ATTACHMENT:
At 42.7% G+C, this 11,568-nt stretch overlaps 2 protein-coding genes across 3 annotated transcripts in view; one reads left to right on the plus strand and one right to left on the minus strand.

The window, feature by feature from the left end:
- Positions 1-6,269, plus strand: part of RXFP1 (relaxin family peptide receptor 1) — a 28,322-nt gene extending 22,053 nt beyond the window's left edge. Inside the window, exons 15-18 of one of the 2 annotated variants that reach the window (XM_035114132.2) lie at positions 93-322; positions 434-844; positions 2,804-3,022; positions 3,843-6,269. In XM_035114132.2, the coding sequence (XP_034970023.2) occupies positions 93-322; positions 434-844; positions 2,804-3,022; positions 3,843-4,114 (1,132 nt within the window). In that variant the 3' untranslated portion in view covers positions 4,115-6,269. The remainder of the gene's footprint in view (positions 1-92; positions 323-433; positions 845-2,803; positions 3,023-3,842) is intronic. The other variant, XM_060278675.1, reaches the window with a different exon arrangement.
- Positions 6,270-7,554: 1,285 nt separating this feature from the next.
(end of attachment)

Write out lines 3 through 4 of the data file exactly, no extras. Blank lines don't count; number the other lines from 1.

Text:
- Positions 1-6,269, plus strand: part of RXFP1 (relaxin family peptide receptor 1) — a 28,322-nt gene extending 22,053 nt beyond the window's left edge. Inside the window, exons 15-18 of one of the 2 annotated variants that reach the window (XM_035114132.2) lie at positions 93-322; positions 434-844; positions 2,804-3,022; positions 3,843-6,269. In XM_035114132.2, the coding sequence (XP_034970023.2) occupies positions 93-322; positions 434-844; positions 2,804-3,022; positions 3,843-4,114 (1,132 nt within the window). In that variant the 3' untranslated portion in view covers positions 4,115-6,269. The remainder of the gene's footprint in view (positions 1-92; positions 323-433; positions 845-2,803; positions 3,023-3,842) is intronic. The other variant, XM_060278675.1, reaches the window with a different exon arrangement.
- Positions 6,270-7,554: 1,285 nt separating this feature from the next.